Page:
Dean Cornwell: Legendary Illustrator and Painter of the Golden Age of American Illustration

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Dean Cornwell (1892-1960) was a prominent American illustrator and muralist who forged a successful career in the early 20th century. He is widely recognized for his stunning portraits, advertising illustrations and murals depicting historical and allegorical figures. Cornwell was born in Payson, Utah in 1892 and grew up in California, where he studied at the Los Angeles School of Art and Design.

He was greatly influenced by the Art Nouveau movement and began to experiment with the style in his early works. In the 1920s, he moved to New York City and quickly rose to fame as one of the leading illustrators in the United States. He became known for his masterful use of light and shadow and his ability to capture the essence of his subjects. Cornwell was highly sought after for his illustrations, which were used in advertising campaigns and featured in numerous magazines.

He was also a popular portrait painter, creating stunning works of art for prominent people of the day, including President Calvin Coolidge and actress Mary Pickford. In addition to his illustrations, Cornwell was a highly accomplished muralist. He was commissioned to create murals in many prominent locations, including the Los Angeles Public Library, the Pasadena Playhouse, the Chrysler Building in New York City, and the Los Angeles County Courthouse.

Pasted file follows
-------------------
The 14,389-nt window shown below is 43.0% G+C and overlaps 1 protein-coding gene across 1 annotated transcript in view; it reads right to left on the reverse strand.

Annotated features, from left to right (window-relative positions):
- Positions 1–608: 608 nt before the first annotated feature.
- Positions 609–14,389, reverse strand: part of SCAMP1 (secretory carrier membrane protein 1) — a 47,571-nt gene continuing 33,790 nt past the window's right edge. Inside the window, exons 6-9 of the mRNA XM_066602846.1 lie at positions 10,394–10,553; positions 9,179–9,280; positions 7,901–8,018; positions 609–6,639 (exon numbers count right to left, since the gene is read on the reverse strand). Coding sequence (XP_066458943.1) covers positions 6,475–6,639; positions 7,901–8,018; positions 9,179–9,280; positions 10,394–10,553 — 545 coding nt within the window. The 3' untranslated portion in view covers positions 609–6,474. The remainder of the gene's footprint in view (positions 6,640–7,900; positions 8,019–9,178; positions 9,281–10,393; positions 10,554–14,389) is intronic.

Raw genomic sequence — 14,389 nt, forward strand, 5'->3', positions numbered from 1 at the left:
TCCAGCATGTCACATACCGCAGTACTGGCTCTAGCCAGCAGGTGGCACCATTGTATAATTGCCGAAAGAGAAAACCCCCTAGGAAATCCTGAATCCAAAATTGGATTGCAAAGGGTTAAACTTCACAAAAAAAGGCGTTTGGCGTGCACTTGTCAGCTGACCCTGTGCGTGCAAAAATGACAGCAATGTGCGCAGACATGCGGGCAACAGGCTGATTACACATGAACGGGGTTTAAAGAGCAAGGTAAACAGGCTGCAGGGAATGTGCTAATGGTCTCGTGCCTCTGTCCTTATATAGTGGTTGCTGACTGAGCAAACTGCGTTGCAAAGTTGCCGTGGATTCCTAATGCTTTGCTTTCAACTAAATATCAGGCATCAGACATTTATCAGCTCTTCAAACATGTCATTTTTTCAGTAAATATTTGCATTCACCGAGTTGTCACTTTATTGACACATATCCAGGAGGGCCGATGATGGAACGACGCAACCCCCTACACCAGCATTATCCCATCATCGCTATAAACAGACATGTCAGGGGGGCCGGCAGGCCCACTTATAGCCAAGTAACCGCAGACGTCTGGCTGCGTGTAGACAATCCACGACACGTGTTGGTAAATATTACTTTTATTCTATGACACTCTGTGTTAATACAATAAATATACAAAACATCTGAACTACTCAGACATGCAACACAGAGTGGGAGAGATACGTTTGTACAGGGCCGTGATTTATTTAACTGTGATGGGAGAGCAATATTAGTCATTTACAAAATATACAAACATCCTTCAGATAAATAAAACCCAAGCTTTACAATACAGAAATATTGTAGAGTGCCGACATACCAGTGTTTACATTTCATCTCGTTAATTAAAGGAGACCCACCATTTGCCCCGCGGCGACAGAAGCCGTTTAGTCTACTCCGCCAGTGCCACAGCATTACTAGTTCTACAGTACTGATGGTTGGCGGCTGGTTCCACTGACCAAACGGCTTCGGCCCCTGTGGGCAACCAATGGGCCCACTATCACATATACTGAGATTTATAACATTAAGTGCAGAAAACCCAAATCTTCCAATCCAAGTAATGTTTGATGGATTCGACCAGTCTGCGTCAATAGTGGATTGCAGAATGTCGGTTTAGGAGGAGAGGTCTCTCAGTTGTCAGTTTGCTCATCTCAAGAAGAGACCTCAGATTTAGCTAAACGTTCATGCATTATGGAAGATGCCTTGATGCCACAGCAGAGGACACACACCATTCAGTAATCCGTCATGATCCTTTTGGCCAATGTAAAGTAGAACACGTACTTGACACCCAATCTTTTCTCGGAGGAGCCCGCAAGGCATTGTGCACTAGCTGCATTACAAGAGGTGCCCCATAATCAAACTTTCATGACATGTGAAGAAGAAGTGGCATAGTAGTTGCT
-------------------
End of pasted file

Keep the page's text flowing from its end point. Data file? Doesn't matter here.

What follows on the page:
His murals often featured allegorical figures, such as justice, motherhood, and brotherhood, which were meant to inspire and educate viewers. Cornwell's work has had a lasting legacy, and he is widely considered to be one of the most important illustrators and muralists of the 20th century. His works are highly sought after by collectors and can be found in many notable art galleries and museums around the world.